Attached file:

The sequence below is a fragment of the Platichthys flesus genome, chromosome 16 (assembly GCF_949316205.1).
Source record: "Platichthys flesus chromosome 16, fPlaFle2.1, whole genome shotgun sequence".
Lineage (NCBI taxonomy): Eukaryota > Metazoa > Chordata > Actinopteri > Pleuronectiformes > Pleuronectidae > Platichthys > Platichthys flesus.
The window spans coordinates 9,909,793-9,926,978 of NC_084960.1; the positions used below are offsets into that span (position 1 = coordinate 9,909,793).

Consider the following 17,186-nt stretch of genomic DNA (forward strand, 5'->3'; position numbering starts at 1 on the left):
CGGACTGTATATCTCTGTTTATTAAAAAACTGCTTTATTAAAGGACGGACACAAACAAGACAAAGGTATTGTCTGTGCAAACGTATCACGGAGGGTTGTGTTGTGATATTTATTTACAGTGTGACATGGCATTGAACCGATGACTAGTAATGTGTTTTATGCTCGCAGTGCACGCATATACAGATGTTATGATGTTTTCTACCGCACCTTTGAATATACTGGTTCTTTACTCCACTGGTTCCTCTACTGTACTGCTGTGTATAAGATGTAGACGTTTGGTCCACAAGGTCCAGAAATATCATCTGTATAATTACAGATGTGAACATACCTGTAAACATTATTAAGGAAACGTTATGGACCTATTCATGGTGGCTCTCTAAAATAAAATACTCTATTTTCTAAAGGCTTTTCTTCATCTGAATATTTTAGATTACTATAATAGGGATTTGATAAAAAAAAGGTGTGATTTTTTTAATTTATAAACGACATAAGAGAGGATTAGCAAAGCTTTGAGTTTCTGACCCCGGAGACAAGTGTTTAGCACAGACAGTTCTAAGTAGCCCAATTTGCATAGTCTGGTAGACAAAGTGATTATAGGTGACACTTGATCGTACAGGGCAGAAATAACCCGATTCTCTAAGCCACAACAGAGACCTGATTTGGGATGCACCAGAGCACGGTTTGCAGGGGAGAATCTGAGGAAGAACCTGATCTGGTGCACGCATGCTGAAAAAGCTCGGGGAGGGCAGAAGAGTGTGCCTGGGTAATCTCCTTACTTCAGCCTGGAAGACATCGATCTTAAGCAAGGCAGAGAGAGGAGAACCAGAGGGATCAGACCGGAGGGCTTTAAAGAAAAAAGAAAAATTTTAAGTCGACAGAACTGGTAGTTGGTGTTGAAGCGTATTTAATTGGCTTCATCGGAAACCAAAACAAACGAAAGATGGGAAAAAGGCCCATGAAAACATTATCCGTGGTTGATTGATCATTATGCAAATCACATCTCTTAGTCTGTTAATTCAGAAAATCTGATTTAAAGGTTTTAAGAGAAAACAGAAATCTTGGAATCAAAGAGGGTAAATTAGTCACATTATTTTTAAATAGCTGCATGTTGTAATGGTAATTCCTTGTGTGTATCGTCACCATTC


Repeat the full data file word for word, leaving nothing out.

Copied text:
The sequence below is a fragment of the Platichthys flesus genome, chromosome 16 (assembly GCF_949316205.1).
Source record: "Platichthys flesus chromosome 16, fPlaFle2.1, whole genome shotgun sequence".
Lineage (NCBI taxonomy): Eukaryota > Metazoa > Chordata > Actinopteri > Pleuronectiformes > Pleuronectidae > Platichthys > Platichthys flesus.
The window spans coordinates 9,909,793-9,926,978 of NC_084960.1; the positions used below are offsets into that span (position 1 = coordinate 9,909,793).

Consider the following 17,186-nt stretch of genomic DNA (forward strand, 5'->3'; position numbering starts at 1 on the left):
CGGACTGTATATCTCTGTTTATTAAAAAACTGCTTTATTAAAGGACGGACACAAACAAGACAAAGGTATTGTCTGTGCAAACGTATCACGGAGGGTTGTGTTGTGATATTTATTTACAGTGTGACATGGCATTGAACCGATGACTAGTAATGTGTTTTATGCTCGCAGTGCACGCATATACAGATGTTATGATGTTTTCTACCGCACCTTTGAATATACTGGTTCTTTACTCCACTGGTTCCTCTACTGTACTGCTGTGTATAAGATGTAGACGTTTGGTCCACAAGGTCCAGAAATATCATCTGTATAATTACAGATGTGAACATACCTGTAAACATTATTAAGGAAACGTTATGGACCTATTCATGGTGGCTCTCTAAAATAAAATACTCTATTTTCTAAAGGCTTTTCTTCATCTGAATATTTTAGATTACTATAATAGGGATTTGATAAAAAAAAGGTGTGATTTTTTTAATTTATAAACGACATAAGAGAGGATTAGCAAAGCTTTGAGTTTCTGACCCCGGAGACAAGTGTTTAGCACAGACAGTTCTAAGTAGCCCAATTTGCATAGTCTGGTAGACAAAGTGATTATAGGTGACACTTGATCGTACAGGGCAGAAATAACCCGATTCTCTAAGCCACAACAGAGACCTGATTTGGGATGCACCAGAGCACGGTTTGCAGGGGAGAATCTGAGGAAGAACCTGATCTGGTGCACGCATGCTGAAAAAGCTCGGGGAGGGCAGAAGAGTGTGCCTGGGTAATCTCCTTACTTCAGCCTGGAAGACATCGATCTTAAGCAAGGCAGAGAGAGGAGAACCAGAGGGATCAGACCGGAGGGCTTTAAAGAAAAAAGAAAAATTTTAAGTCGACAGAACTGGTAGTTGGTGTTGAAGCGTATTTAATTGGCTTCATCGGAAACCAAAACAAACGAAAGATGGGAAAAAGGCCCATGAAAACATTATCCGTGGTTGATTGATCATTATGCAAATCACATCTCTTAGTCTGTTAATTCAGAAAATCTGATTTAAAGGTTTTAAGAGAAAACAGAAATCTTGGAATCAAAGAGGGTAAATTAGTCACATTATTTTTAAATAGCTGCATGTTGTAATGGTAATTCCTTGTGTGTATCGTCACCATTC